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The software development community can breathe a small sigh of relief; the legal stoush between Oracle and Google over the Android operating system’s use of Java application programming interfaces (APIs) is pretty much over after the US courts sided with Google, yet again. The ruling is a huge step in confirming that APIs are protected by “fair use” under the copyright law. Here’s some more background and details on the latest court decision.
Encryption and how you control data your is a hot topic right now, but understanding encryption and how it relates to your personal data is confusing. YouTuber CGP Grey explains encryption, as well as some of the issues up for debate right now, as simply as possible.
On the weekend, my motorcycle was knocked over. Over a ledge, actually. The lady that hit my bike claimed that it wasn’t her fault since my motorcycle shouldn’t be parked where it was in the first place. It was an unmarked spot, yes, but there were no signs that told me I shouldn’t be parked there. This leads to a broader question: Is it legal to hit an illegally parked car? Let’s find out.
Copyright content owners have been pushing for an industry code that would require Australian Internet Service Providers (ISPs) to send warning notices to subscribers suspected of illegal downloading. This code has now been canned, according to a report. The reason? It would cost too much to implement. Here’s what you need to know.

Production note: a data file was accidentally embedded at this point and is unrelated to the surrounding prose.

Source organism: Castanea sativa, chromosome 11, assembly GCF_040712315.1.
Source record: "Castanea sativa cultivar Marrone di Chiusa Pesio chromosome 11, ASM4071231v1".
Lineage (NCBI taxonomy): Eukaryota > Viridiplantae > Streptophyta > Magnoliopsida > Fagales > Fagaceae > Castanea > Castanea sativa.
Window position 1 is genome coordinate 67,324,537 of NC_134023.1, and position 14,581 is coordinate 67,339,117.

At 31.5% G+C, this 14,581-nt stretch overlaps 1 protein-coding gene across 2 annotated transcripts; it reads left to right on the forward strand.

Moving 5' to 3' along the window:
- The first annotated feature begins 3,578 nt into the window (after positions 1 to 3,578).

Last year, Max Lichtenbaum in Victoria was fined by the police for having a GoPro camera attached to his motorcycle helmet. He took the matter to the Victorian County Court which led to questions around the legality of consumers putting attachments on their helmets. The landmark case has been going back and forth for some time but now motorcyclists and cyclist finally have some clarity over this part of the law.
The rights owners of the Dallas Buyers Club film have finally thrown in the towel on its piracy court case against ISP iiNet. Dallas Buyers Club LLC (DBC LLC) launched legal action against iiNet and several smaller ISPs in late 2014 to acquire details on their subscribers that were suspected of illegally downloading the movie. The rights holders eventually lost the court case but had the right to appealed. Now the court battle is officially over.
Some retail stores have a so-called “Wall of Shame” featuring pictures of people who have been caught on CCTV allegedly stealing inside the shop. “Serves those losers right for stealing,” you might have thought to yourself, and internally praised the business owners for taking action against those criminals. But is it legal to display pictures of suspected thieves?